Code should look like it was written by a single person
If you or your team do not have a style guide - create it, if you do - follow it. Simple as that.
The code will probably live longer in a project than you will work on it. Teams are constantly changing. Therefore, do not create challenges for future development, take care of codebase style, and follow the rules.
Don't Repeat Yourself (DRY)
The same piece of code should not be repeated - programming was not created for that.
Separate duplicated code into unique parts. The idea is to reuse things just by calling them, not copying and pasting all over and over again. Same as humanity nowadays, we are on the way to get rid of plastic bags in favor of reusable ones.
Check if new things fit the whole picture
Keep track of just added pieces. We know that the implementation of new functionalities to the existing environment can be difficult, but do not forget about making things not only work properly but also look suitably together.
You cannot assume that your code works perfectly without testing it. Tests make work undoubtedly easy. Testable code says that you are on the right way!
Each function should have a single purpose
Let's say you want to get all users from the database. And you want to thank them for being registered longer than a year by giving a new golden status. We do not have any queries for such a case, so we will implement it manually.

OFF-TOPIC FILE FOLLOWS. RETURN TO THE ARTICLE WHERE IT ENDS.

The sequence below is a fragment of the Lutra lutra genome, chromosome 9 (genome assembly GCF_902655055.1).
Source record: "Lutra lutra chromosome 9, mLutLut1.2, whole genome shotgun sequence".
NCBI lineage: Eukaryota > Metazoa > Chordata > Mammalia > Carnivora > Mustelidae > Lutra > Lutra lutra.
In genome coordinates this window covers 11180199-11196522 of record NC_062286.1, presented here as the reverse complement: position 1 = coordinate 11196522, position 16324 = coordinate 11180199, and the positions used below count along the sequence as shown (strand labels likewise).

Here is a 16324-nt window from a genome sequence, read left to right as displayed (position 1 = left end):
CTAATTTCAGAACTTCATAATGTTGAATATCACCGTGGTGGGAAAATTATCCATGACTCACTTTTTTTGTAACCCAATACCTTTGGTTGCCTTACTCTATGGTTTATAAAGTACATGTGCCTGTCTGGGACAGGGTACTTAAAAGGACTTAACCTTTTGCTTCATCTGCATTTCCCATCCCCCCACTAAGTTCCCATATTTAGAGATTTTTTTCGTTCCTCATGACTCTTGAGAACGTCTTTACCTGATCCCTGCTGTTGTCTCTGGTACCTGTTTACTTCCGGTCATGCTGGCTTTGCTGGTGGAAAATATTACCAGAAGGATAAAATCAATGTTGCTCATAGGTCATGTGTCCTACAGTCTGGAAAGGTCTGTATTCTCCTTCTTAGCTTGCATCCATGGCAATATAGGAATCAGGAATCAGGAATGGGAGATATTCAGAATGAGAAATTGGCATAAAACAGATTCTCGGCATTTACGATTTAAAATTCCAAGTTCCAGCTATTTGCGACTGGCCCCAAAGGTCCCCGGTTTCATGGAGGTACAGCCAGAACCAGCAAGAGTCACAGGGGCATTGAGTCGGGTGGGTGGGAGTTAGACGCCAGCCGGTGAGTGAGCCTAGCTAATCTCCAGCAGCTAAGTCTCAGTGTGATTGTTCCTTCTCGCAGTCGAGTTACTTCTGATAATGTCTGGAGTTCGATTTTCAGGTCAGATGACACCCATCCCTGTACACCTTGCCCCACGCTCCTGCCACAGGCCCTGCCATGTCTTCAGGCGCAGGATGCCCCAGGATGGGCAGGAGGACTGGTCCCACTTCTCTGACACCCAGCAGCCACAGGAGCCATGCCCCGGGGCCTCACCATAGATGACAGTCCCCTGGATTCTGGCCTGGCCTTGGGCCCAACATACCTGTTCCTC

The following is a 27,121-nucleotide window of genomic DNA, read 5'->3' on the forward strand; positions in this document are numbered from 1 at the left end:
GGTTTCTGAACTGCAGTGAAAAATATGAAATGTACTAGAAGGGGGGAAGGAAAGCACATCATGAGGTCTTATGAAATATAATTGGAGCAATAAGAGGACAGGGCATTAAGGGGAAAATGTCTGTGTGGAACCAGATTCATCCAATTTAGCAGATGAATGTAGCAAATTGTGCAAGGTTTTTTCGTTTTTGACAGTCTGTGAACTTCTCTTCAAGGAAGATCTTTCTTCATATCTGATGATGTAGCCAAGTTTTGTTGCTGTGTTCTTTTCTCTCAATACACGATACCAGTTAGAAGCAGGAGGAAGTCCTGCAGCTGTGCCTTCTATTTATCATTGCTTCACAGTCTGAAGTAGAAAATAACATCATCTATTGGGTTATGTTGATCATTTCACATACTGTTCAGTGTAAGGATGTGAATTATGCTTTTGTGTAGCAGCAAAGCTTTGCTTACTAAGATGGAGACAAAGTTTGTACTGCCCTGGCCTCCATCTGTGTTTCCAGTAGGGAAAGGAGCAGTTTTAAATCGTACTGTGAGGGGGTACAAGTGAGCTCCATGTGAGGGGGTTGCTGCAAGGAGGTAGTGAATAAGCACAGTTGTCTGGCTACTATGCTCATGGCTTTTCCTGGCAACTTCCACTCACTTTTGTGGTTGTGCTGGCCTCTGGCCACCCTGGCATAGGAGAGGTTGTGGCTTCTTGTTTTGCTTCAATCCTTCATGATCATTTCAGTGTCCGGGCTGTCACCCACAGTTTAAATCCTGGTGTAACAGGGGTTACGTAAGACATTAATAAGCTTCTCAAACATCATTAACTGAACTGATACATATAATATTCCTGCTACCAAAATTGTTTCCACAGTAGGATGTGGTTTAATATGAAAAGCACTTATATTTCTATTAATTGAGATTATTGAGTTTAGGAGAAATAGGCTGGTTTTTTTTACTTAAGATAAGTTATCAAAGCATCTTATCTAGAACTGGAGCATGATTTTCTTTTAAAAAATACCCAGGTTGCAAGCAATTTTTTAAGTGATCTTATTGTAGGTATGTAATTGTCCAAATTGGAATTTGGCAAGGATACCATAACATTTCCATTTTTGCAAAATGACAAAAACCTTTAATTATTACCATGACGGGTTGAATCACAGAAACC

We mixed get and post in one method, which makes it significantly hard to test. To prevent such complexities, they should be separated:
Do not mutate
Mutation is the process of changing the original data. With mutation, you are updating an object, which is used in other places. As a consequence, you are left with an unpredictable code. If you will cut an apple in pieces, you would not be able to put it back together, it won't be the same anymore. The process with data mutation goes similarly. To escape it - use unique values for separate tasks.
Avoid side effects
I assume that everybody knows what are side effects. In coding, for example, side effects are methods, which return different output for single input or whose output depends on the global state. They make code complex and harder to test. You can isolate them from the rest of the code to prevent misleading.
Follow the Test-Driven Development (TDD) approach
What your implementation process looks like - you start with code writing, do some tests on it, and update tests till the light is green. But what if the problem is not with the test, but with the code itself?
Test-Driven Development (TDD) is the development workflow, which goes in another order:
- Start with simple code
- Write a test on this small piece
- Make test fail
- Refactor the code
- Make test pass
By following this approach, you can obtain all possible cases on how your code works. That would be a lie saying that I am using TDD in daily work, but I am a big fan of those who do. Nevertheless, you should try it to feel the difference. And who knows, maybe this process will be much suitable for you!